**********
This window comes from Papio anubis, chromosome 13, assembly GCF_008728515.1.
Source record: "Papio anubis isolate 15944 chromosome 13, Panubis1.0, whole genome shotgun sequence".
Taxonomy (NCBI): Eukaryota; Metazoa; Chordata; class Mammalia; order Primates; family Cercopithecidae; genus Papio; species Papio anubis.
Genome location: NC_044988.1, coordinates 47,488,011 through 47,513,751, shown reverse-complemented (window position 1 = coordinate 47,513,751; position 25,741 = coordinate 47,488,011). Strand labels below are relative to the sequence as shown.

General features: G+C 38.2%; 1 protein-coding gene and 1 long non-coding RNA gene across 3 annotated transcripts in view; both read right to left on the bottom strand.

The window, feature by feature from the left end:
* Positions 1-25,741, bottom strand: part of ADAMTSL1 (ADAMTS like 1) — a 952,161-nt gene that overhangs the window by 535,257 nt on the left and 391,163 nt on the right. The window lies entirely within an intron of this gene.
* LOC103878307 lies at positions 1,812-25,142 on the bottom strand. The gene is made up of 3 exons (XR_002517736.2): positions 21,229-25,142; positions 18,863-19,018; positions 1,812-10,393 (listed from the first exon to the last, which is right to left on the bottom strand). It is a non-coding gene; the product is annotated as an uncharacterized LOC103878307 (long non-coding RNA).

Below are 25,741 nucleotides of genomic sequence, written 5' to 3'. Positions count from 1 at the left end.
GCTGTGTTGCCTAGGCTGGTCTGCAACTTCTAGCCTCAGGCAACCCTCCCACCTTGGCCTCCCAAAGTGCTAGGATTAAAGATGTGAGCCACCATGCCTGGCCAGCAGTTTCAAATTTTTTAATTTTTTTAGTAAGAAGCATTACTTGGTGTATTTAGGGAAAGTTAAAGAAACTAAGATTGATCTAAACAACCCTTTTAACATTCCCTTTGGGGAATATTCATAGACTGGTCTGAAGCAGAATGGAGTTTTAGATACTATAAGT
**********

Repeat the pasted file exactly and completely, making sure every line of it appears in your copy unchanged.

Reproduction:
This window comes from Papio anubis, chromosome 13, assembly GCF_008728515.1.
Source record: "Papio anubis isolate 15944 chromosome 13, Panubis1.0, whole genome shotgun sequence".
Taxonomy (NCBI): Eukaryota; Metazoa; Chordata; class Mammalia; order Primates; family Cercopithecidae; genus Papio; species Papio anubis.
Genome location: NC_044988.1, coordinates 47,488,011 through 47,513,751, shown reverse-complemented (window position 1 = coordinate 47,513,751; position 25,741 = coordinate 47,488,011). Strand labels below are relative to the sequence as shown.

General features: G+C 38.2%; 1 protein-coding gene and 1 long non-coding RNA gene across 3 annotated transcripts in view; both read right to left on the bottom strand.

The window, feature by feature from the left end:
* Positions 1-25,741, bottom strand: part of ADAMTSL1 (ADAMTS like 1) — a 952,161-nt gene that overhangs the window by 535,257 nt on the left and 391,163 nt on the right. The window lies entirely within an intron of this gene.
* LOC103878307 lies at positions 1,812-25,142 on the bottom strand. The gene is made up of 3 exons (XR_002517736.2): positions 21,229-25,142; positions 18,863-19,018; positions 1,812-10,393 (listed from the first exon to the last, which is right to left on the bottom strand). It is a non-coding gene; the product is annotated as an uncharacterized LOC103878307 (long non-coding RNA).

Below are 25,741 nucleotides of genomic sequence, written 5' to 3'. Positions count from 1 at the left end.
GCTGTGTTGCCTAGGCTGGTCTGCAACTTCTAGCCTCAGGCAACCCTCCCACCTTGGCCTCCCAAAGTGCTAGGATTAAAGATGTGAGCCACCATGCCTGGCCAGCAGTTTCAAATTTTTTAATTTTTTTAGTAAGAAGCATTACTTGGTGTATTTAGGGAAAGTTAAAGAAACTAAGATTGATCTAAACAACCCTTTTAACATTCCCTTTGGGGAATATTCATAGACTGGTCTGAAGCAGAATGGAGTTTTAGATACTATAAGT